Sustainable, River-Recovered® Heart Pine
Adds Eco-Friendly Appeal to University of Florida’s Newest Academic Center
Antique Wood Meets Contemporary Design in Highly Anticipated On-Campus Structure
(Gainesville, FL) – Sustainable, River-Recovered® Heart Pine is the focal point of the University of Florida’s (UF) new, world-class, Otis Hawkins Center for Academic and Personal Excellence (Hawkins Center); designed to support and enhance the academic experiences of the university’s athletes. The wood – which encompasses 10,000 square feet of ceiling and wall paneling – was provided by Goodwin Company, pioneers of the River-Recovered® process. Goodwin recovers antique logs from river bottoms – where they have been perfectly preserved for hundreds of years – and mills them into arguably the most beautiful and sustainable wood flooring and paneling in the world.
According to Chip Howard, Executive Associate Athletic Director for Internal Affairs, UF sits upon what once was a vast longleaf pine forest. Longleaf is pinus palustris or “pine of the swamp.” UF Grounds Services uses many native species when planting and several of the new buildings on campus have added young longleaf pines into their landscapes. The incorporation of locally sourced antique heart pine in the Hawkins Center is a nod to the legacy and shared history between UF and that ancient longleaf forest.
“The new Hawkins Center incorporates locally sourced, antique wood into a contemporary design,” explains Howard. “We wanted to build the highest caliber, most unique and modern collegiate academic center to provide all the necessary resources for our students, so Goodwin’s River-Recovered® Heart Pine just made sense. Goodwin is the pioneer in the industry. The sustainability of the wood, coupled with its unmatched quality and remarkable beauty, contribute significantly to the overall aesthetics and appeal of the building.”
This is not the first time Goodwin’s wood has been used on the UF campus. Last year, the company provided their River-Recovered® Vertical Heart Pine, Legacy® Heart Pine and Curly Heart Pine for use in the Dasburg House, home to UF President Kent Fuchs, Ph.D. Goodwin collaborated with an exemplary team of professionals on the Hawkins Center project, including Parrish-McCall Constructors Inc. (project builder), DR Nickelson & Co. (wood installer), Beverly Frank of Gould Evans Architects (specifier of the River-Recovered® Heart Pine) and Chip Howard and his staff.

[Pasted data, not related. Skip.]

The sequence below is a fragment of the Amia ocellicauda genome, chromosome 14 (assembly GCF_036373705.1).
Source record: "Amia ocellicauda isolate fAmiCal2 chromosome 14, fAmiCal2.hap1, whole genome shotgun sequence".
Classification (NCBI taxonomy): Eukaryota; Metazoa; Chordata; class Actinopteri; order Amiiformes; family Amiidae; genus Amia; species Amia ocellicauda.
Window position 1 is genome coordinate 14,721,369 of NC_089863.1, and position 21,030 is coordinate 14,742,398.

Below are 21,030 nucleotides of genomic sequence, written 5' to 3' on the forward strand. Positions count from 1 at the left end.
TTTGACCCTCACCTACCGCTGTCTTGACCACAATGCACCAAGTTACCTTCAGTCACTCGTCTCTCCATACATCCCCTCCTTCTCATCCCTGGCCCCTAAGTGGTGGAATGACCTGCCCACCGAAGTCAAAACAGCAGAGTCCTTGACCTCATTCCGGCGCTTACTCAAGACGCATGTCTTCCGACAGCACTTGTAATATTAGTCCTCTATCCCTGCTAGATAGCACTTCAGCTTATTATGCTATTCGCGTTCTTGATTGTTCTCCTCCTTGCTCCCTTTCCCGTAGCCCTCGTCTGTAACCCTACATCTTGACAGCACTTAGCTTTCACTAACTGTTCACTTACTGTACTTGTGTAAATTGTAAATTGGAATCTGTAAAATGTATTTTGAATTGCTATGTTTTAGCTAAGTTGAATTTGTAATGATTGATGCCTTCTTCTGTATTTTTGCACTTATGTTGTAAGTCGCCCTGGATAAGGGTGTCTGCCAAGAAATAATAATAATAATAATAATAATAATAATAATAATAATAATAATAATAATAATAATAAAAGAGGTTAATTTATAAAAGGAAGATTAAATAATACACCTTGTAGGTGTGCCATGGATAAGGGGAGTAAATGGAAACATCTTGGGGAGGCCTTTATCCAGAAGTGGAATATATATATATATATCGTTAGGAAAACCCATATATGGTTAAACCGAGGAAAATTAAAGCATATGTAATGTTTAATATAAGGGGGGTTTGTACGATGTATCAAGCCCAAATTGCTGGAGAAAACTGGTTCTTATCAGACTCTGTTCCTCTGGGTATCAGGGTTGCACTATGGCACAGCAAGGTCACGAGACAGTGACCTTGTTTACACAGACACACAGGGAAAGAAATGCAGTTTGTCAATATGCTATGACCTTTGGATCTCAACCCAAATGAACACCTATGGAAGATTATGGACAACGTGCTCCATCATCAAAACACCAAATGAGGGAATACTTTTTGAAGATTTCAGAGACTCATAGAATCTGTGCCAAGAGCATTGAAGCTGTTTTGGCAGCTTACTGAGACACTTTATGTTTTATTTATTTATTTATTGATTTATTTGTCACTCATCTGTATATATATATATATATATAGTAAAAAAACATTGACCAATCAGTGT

“Incorporating traditional wood to warm up contemporary spaces is trending,” says Carol Goodwin, President of Goodwin Company. “The Hawkins Center exemplifies the latest and greatest in modern design. We were pleased to have the opportunity to work with such an incredible building design team on this very exciting project.”
The 83,000 square foot Hawkins Center celebrates its official dedication on Monday, June 27th. The center will provide UF’s more than 480 student athletes with a study area along with tutoring, academic advising, nutrition, research, wellness, leadership, job placement and other services.
About Goodwin Company
Founded in 1976, Goodwin Company is the building design industry’s trusted partner and preferred resource for fine antique reclaimed and River-Recovered® wood flooring. Goodwin has earned an indisputable reputation for using the strictest grading standards of any company in the marketplace. Additionally, Heritage Wood Finishing Company produces a line of superior finishing and color options formulated exclusively for Goodwin’s “install ready” flooring. Demand for rich, high quality flooring continues to flourish as esteemed architects, designers and builders specify Goodwin’s products for use in luxury residential homes, historical renovations and commercial projects including corporate office buildings, universities, libraries and high-end retail establishments. Prominent work includes: This Old House corporate offices, private residences of Bob Villa, Sir Paul McCartney, Dick Cavett, Frank Lloyd Wright and Ted Turner, Weyland Art Gallery, Brownwood at The Villages, the Charnley-Norwood House, Naples Botanical Garden, University of Florida’s Dasburg House and the Texas Governor’s Mansion. For more information, visit www.heartpine.com.